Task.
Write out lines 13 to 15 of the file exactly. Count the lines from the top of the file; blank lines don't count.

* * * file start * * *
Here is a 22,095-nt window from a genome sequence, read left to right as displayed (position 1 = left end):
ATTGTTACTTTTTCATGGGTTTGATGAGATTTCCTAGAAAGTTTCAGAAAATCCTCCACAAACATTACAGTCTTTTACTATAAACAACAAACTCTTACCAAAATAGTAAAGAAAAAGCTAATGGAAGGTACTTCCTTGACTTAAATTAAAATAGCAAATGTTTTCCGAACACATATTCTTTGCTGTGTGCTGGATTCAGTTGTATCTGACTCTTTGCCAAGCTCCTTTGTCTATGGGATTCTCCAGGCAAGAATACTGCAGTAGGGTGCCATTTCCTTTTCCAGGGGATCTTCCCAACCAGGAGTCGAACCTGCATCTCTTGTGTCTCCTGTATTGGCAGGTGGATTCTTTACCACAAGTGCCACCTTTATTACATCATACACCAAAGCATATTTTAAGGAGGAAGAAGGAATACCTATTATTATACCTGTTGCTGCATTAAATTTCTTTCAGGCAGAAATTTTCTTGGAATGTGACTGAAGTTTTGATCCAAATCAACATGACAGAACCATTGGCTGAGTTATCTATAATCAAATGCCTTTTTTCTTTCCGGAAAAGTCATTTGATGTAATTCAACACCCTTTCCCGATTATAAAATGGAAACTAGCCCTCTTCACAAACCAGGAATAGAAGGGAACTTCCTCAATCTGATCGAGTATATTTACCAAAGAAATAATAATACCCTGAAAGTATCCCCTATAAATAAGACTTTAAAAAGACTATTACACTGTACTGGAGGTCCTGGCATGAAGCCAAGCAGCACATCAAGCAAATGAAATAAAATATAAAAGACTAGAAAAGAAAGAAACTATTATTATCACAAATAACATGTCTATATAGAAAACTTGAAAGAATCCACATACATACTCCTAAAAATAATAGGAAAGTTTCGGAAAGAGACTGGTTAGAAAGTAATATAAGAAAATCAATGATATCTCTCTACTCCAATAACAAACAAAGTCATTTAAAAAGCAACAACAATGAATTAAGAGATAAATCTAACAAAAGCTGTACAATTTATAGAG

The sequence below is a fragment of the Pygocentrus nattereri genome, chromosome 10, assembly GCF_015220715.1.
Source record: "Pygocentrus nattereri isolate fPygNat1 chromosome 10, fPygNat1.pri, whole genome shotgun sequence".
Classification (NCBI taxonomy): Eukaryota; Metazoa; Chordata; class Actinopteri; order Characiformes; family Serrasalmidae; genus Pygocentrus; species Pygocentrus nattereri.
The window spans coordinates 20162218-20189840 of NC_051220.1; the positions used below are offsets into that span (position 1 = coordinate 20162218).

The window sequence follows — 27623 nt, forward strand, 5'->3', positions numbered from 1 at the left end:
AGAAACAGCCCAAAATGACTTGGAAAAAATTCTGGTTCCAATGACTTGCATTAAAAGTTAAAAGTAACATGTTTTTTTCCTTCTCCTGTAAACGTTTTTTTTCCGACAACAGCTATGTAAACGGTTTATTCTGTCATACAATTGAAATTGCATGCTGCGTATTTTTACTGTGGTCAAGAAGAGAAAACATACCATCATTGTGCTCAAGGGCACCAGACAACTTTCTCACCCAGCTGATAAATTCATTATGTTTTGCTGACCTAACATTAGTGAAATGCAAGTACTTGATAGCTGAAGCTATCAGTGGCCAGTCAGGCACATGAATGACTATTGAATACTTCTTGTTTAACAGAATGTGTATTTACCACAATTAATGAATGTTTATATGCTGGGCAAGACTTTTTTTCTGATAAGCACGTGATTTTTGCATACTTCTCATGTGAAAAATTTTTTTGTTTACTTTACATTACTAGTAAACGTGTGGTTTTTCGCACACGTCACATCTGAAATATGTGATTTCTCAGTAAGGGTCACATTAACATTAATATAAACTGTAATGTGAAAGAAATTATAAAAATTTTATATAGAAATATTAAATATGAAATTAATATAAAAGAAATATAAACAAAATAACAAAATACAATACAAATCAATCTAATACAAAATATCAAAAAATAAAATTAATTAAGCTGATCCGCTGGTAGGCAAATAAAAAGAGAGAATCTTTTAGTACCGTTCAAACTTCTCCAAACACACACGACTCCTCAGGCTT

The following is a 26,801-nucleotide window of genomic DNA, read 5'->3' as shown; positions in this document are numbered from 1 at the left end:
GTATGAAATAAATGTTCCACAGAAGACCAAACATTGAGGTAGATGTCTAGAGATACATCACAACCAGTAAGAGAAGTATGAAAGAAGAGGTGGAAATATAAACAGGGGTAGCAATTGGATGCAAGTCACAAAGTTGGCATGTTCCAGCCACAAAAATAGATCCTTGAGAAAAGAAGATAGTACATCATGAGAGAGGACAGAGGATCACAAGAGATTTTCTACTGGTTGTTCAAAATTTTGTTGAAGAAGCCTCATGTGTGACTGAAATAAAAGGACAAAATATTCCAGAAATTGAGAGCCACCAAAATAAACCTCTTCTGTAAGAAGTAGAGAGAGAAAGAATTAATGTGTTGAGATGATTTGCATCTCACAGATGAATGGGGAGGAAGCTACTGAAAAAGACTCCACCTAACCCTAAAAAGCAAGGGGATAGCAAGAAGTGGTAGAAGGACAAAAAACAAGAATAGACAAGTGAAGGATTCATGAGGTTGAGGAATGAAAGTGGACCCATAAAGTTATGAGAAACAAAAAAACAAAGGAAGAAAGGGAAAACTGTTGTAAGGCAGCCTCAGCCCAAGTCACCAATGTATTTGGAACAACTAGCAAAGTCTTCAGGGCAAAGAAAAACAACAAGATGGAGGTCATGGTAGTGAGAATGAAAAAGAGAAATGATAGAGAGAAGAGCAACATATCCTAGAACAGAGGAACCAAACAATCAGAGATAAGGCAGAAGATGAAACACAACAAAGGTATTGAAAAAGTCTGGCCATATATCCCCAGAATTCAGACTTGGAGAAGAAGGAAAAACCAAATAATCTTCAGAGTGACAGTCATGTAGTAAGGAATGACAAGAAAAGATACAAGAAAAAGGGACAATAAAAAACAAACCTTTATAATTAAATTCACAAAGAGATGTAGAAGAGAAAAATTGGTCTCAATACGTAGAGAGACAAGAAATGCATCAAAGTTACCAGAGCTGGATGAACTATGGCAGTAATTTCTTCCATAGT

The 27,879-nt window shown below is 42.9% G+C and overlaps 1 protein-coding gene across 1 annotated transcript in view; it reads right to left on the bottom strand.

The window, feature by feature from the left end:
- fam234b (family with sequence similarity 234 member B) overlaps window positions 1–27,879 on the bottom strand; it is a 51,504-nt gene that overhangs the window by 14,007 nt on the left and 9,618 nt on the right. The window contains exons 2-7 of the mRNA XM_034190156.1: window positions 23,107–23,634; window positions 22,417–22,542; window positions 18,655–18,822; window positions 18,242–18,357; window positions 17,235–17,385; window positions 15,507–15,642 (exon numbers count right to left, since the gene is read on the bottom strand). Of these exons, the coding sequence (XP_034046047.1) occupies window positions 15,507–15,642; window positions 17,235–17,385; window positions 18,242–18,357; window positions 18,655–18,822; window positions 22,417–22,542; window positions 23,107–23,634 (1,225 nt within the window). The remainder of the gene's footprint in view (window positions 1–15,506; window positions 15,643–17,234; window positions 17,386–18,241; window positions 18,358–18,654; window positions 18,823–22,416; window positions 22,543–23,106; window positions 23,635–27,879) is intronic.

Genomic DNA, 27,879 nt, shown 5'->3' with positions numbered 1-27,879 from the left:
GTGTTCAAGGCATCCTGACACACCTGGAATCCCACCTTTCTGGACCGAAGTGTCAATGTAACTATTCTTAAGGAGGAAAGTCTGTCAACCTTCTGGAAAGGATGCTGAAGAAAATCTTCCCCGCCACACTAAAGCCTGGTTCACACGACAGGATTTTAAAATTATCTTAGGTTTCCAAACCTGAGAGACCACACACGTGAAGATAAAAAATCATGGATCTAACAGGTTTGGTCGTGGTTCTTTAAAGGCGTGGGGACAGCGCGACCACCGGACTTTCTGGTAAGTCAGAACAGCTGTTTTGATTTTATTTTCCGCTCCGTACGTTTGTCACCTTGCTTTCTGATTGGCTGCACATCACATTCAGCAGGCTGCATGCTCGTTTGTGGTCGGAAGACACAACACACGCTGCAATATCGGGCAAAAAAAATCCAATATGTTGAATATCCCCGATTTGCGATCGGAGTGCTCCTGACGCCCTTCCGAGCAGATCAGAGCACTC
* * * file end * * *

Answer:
- fam234b (family with sequence similarity 234 member B) overlaps window positions 1–27,879 on the bottom strand; it is a 51,504-nt gene that overhangs the window by 14,007 nt on the left and 9,618 nt on the right. The window contains exons 2-7 of the mRNA XM_034190156.1: window positions 23,107–23,634; window positions 22,417–22,542; window positions 18,655–18,822; window positions 18,242–18,357; window positions 17,235–17,385; window positions 15,507–15,642 (exon numbers count right to left, since the gene is read on the bottom strand). Of these exons, the coding sequence (XP_034046047.1) occupies window positions 15,507–15,642; window positions 17,235–17,385; window positions 18,242–18,357; window positions 18,655–18,822; window positions 22,417–22,542; window positions 23,107–23,634 (1,225 nt within the window). The remainder of the gene's footprint in view (window positions 1–15,506; window positions 15,643–17,234; window positions 17,386–18,241; window positions 18,358–18,654; window positions 18,823–22,416; window positions 22,543–23,106; window positions 23,635–27,879) is intronic.

Genomic DNA, 27,879 nt, shown 5'->3' with positions numbered 1-27,879 from the left:
GTGTTCAAGGCATCCTGACACACCTGGAATCCCACCTTTCTGGACCGAAGTGTCAATGTAACTATTCTTAAGGAGGAAAGTCTGTCAACCTTCTGGAAAGGATGCTGAAGAAAATCTTCCCCGCCACACTAAAGCCTGGTTCACACGACAGGATTTTAAAATTATCTTAGGTTTCCAAACCTGAGAGACCACACACGTGAAGATAAAAAATCATGGATCTAACAGGTTTGGTCGTGGTTCTTTAAAGGCGTGGGGACAGCGCGACCACCGGACTTTCTGGTAAGTCAGAACAGCTGTTTTGATTTTATTTTCCGCTCCGTACGTTTGTCACCTTGCTTTCTGATTGGCTGCACATCACATTCAGCAGGCTGCATGCTCGTTTGTGGTCGGAAGACACAACACACGCTGCAATATCGGGCAAAAAAAATCCAATATGTTGAATATCCCCGATTTGCGATCGGAGTGCTCCTGACGCCCTTCCGAGCAGATCAGAGCACTC